Message 16 of 20
Teacher

Re: Say it's not true.

"Future proof" was definitely a poor choice of words in my earlier post. Still, I don't want to sign a two year contract for a device that is already becoming outdated. I'm also not sure the A5X is a fair comparison given that it incorporates 4 graphics cores, and is to big to be used in a smartphone. Maybe the A6 that is being developed for the theoretical iPhone 5 (which is rumored to be quad core) will provide a more viable comparator. With development of an LTE modem that is compatible with the Tegra 3 already underway, maybe AT&T will be on board soon. Surely they will get on board with the new Galaxy S3, which has been reported to ship (eventually) with LTE and HSPA integrated on an Exynos quad-core chip. Sorry for obsessing, but this stuff gets me excited.   

Message 17 of 20
Expert

Re: Say it's not true.


tidecrush wrote:

"Future proof" was definitely a poor choice of words in my earlier post. Still, I don't want to sign a two year contract for a device that is already becoming outdated. I'm also not sure the A5X is a fair comparison given that it incorporates 4 graphics cores, and is to big to be used in a smartphone. Maybe the A6 that is being developed for the theoretical iPhone 5 (which is rumored to be quad core) will provide a more viable comparator. With development of an LTE modem that is compatible with the Tegra 3 already underway, maybe AT&T will be on board soon. Surely they will get on board with the new Galaxy S3, which has been reported to ship (eventually) with LTE and HSPA integrated on an Exynos quad-core chip. Sorry for obsessing, but this stuff gets me excited.   



current technology is outdatedabout 30 days after it hits the general market. If you want to stay ahead of the curve pay full retail and upgrade about every 6 months. Used to forklift my personal gaming pc every  18 months, now I do it every 8 months to stay even with the curve.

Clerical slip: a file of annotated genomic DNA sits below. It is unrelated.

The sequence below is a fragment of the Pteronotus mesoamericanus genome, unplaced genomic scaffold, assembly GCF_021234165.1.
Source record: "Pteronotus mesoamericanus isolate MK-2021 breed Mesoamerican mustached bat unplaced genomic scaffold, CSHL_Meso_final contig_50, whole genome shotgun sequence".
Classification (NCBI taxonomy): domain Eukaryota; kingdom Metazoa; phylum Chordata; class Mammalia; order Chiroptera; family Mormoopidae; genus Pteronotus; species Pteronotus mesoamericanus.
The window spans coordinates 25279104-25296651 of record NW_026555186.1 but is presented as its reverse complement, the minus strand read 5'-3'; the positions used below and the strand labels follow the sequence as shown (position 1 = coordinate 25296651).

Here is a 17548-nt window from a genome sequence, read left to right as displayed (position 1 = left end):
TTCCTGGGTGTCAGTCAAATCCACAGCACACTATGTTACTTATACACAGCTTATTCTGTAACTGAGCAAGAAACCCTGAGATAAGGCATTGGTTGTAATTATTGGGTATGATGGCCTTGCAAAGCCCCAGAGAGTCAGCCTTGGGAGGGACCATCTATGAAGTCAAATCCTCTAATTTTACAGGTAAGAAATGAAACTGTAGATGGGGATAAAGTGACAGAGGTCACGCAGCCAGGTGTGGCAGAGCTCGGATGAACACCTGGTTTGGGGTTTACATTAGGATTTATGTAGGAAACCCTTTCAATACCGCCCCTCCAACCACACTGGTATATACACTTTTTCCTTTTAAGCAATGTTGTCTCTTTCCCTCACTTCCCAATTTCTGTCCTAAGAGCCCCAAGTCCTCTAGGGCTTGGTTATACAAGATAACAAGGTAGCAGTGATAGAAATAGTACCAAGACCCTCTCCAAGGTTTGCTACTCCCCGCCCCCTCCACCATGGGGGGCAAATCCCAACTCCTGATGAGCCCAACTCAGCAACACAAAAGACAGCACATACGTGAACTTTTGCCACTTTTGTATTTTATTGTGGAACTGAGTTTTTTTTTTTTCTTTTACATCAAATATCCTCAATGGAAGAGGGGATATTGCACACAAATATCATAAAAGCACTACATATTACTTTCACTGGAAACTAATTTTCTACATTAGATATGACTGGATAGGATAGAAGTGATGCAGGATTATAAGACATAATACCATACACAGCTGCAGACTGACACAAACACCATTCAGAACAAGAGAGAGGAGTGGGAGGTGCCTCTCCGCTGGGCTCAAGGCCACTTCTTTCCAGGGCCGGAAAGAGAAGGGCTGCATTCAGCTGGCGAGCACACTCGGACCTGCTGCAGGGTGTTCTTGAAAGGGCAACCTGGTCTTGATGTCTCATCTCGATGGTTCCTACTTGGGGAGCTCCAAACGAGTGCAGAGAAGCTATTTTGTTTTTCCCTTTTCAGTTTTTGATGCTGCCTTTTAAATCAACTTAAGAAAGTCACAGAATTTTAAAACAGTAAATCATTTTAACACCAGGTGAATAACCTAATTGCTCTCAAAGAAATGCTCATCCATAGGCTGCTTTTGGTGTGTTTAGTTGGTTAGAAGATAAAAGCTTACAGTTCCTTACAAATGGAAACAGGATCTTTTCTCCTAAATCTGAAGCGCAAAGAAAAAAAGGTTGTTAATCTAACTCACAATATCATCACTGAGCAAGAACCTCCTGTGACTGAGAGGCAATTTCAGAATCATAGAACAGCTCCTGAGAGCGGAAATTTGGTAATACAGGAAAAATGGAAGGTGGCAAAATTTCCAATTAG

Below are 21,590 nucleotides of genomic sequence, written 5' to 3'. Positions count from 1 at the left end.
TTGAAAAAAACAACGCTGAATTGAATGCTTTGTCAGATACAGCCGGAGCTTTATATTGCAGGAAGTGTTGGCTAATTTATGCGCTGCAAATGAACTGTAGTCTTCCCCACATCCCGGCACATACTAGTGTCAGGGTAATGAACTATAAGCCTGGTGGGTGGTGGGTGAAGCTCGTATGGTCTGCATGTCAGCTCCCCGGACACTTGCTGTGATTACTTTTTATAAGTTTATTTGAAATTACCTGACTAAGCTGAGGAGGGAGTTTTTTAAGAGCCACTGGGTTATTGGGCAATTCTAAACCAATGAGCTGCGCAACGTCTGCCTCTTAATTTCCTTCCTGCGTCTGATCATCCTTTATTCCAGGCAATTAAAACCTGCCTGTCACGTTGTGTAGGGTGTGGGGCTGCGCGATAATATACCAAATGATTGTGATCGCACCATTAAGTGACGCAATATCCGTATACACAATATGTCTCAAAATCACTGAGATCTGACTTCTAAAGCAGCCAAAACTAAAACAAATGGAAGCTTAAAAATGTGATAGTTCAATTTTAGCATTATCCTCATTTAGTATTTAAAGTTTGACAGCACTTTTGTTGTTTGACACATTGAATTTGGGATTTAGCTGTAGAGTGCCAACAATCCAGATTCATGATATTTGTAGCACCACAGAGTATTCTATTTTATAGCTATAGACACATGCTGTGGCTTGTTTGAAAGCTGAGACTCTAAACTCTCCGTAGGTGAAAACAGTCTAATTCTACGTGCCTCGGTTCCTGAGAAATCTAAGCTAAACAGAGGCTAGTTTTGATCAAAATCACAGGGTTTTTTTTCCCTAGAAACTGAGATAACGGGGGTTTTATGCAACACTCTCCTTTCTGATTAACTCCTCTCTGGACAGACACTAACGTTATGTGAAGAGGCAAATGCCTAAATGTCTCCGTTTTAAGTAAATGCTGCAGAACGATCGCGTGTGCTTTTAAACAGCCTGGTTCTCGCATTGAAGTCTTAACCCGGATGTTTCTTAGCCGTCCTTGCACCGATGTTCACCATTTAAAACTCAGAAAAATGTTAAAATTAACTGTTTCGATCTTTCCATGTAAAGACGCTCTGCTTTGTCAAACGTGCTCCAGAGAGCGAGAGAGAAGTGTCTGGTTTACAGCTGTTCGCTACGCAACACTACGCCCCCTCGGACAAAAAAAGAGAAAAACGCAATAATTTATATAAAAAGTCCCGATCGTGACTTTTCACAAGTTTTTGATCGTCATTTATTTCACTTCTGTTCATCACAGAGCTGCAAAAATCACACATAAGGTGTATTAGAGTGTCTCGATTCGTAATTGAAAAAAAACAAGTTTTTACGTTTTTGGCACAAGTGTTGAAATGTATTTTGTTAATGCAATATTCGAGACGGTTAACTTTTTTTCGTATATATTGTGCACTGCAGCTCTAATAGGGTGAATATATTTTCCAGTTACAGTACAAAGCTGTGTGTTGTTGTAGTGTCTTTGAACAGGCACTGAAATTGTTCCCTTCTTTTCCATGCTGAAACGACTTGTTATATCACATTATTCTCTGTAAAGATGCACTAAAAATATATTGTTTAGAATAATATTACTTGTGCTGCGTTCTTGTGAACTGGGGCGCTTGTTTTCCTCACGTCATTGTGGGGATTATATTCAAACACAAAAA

No matter what new technology is on the market, there is always tech in the pipline that release and make it outdated in 90 days - watch the LCD/LED market over the next 3 - 6 months Smiley Happy

Message 18 of 20
Tutor

Re: Say it's not true.

I would like it if HTC allowed for two versions of the One X, an LTE version with Snapdragon, and an HSPDA+ version with a Tegra 3. They're defintely releasing a global version but it would be nice to get it directly throught ATT. HTC is already going against their own goal of brand unity with a special version for ATT, so what's another, haha. To the commenters saying that quad core isn't useful - we were saying that two years ago about dual core phones. When I'm locked to a phone for 20 months, I want to make sure I have something that will still run decently down the road. Also, the tegra chip has the advantage of having a companion core for basic tasks, such that we won't see high battery consumption.

 

I know that the snapdragon is fabricated at a smaller process (22nm) so that should be fine on the power consumption front. I'd like to see comparisons between the One X global version and the ATT version.

Message 19 of 20
Highlighted

Re: Say it's not true.

Relax. People who have tested both versions have reported that the 2-core version performs better than the 4-core. Relax guys! (Now about the downgrade from 32 GB to 16, without an SD slot, THAT's something to be annoyed about.)